North Carolina Pattern Jury Instructions (N.C.P.I.)—Criminal 308.70
NC 308.70 SELF-DEFENSE TO SEXUAL ASSAULT—HOMICIDE.
GENERAL CRIMINAL VOLUME. REPLACEMENT JUNE 2012
G.S. 14-51.2, 14-51.3
NOTE WELL: The trial judge is reminded that this instruction must be combined with the substantive offense instruction in the following manner: (1) the jury should be instructed on the elements of the charged offense; (2) the jury should then be instructed on the definition of self-defense set out in this instruction below; (3) the jury should then be instructed on the mandate of the charged offense; and (4) the jury should be instructed on the mandate for self defense as set out below in this instruction. THE FAILURE TO CHARGE ON ALL OF THESE MATTERS CONSTITUTES REVERSIBLE ERROR.
NOTE WELL: If the assault occurred in defendant’s home, place of residence, workplace or motor vehicle, use N.C.P.I. Crim. 308.80, Defense of Habitation.
If the defendant acted in self-defense defending against a sexual assault,1 the defendant’s actions are excused and the defendant would be not guilty. The State has the burden to prove beyond a reasonable doubt that the defendant did not act in self-defense.
A killing would be excused if:
First, it appeared to the defendant and the defendant reasonably believed it to be necessary to kill the victim in order to save the defendant from death, great bodily harm or sexual assault. (Define appropriate sexual assault involved.)
Second, the circumstances as they appeared to the defendant at the time were sufficient to create such a belief in the mind of a person of ordinary firmness. It is for you the jury to determine the reasonableness of the defendant’s belief from the circumstances as they appeared to the defendant at the time. In making this determination, you should consider the circumstances as you find them to have existed from the evidence including (the size, age and strength of the defendant as compared with that of the victim) (the fierceness of the assault, if any, upon the defendant), (whether or not the victim possessed a weapon in his possession) (the reputation, if any, of the victim for danger, violence and/or sexual attacks (and) (describe any other circumstances supported by the evidence). Furthermore, the defendant has no duty to retreat in a place where the defendant has a lawful right to be. (The defendant would have a lawful right to be in the defendant’s [home] [own premises] [place of residence] [workplace] [motor vehicle].)
NOTE WELL: The preceding parenthetical should only be given where the place involved was the defendant’s [home] [own premises] [place of residence] [workplace] [motor vehicle].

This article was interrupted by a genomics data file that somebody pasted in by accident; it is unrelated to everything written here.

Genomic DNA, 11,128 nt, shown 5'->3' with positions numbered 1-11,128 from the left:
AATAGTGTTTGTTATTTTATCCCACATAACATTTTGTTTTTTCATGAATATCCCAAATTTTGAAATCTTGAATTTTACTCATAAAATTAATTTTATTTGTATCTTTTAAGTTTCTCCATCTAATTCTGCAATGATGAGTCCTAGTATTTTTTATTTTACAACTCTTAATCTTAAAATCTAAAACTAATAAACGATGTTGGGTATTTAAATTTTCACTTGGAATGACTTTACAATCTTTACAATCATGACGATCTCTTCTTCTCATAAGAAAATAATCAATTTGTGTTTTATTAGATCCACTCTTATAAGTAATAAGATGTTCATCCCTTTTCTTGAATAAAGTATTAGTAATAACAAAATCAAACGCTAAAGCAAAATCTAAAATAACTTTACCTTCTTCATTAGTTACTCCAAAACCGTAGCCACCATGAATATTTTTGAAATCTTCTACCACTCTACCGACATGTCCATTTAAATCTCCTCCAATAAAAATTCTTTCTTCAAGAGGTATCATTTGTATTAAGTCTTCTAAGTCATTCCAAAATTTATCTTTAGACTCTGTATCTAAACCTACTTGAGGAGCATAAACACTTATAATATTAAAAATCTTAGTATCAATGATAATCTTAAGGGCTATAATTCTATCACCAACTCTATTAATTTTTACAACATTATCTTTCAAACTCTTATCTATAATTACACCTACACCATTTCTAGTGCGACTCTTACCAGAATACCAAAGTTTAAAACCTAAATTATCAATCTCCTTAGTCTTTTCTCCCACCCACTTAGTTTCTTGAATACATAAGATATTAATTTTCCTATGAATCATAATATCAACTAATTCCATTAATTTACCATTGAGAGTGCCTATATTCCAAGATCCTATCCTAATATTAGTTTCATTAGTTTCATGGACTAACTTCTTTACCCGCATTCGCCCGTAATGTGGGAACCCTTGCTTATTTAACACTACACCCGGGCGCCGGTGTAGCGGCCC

And Third, the defendant did not use excessive force; that is, more force than reasonably appeared to be necessary to the defendant at the time. The defendant had the right to use only such force as reasonably appeared necessary to the defendant under the circumstances to protect the defendant from death or great bodily harm. In making this determination, you should consider the circumstances as you find them to have existed from the evidence, (including) (the size, age and strength of the defendant as compared to the victim), (the fierceness of the assault, if any, upon the defendant), (whether the victim had a weapon in the victim’s possession), (and) (the reputation, if any, of the victim for danger and violence) (describe other circumstances as appropriate from the evidence). Again, it is for you, the jury, to determine the reasonableness of the force used by the defendant under all of the circumstances as they appeared to the defendant at the time.4
NOTE WELL: The following self-defense mandate must be given after the mandate on the substantive offense(s). INCLUDING THE SELF-DEFENSE MANDATE IS REQUIRED BY STATE V. WOODSON, 31 N.C. APP. 400 (1976). Cf. State v. Dooley, 285 N.C. 158 (1974).
Although you are satisfied beyond a reasonable doubt that the defendant killed the victim, you may return a verdict of guilty only if the State has satisfied you beyond a reasonable doubt that the defendant did not act in self-defense; that is, that the defendant did not reasonably believe that the killing of the victim was necessary to save the defendant from death, great bodily harm or sexual assault, or that the defendant used excessive force. If you do not so find or have a reasonable doubt that the State has proved any of these things, then the defendant would be justified by self-defense to sexual assault and it would be your duty to return a verdict of not guilty.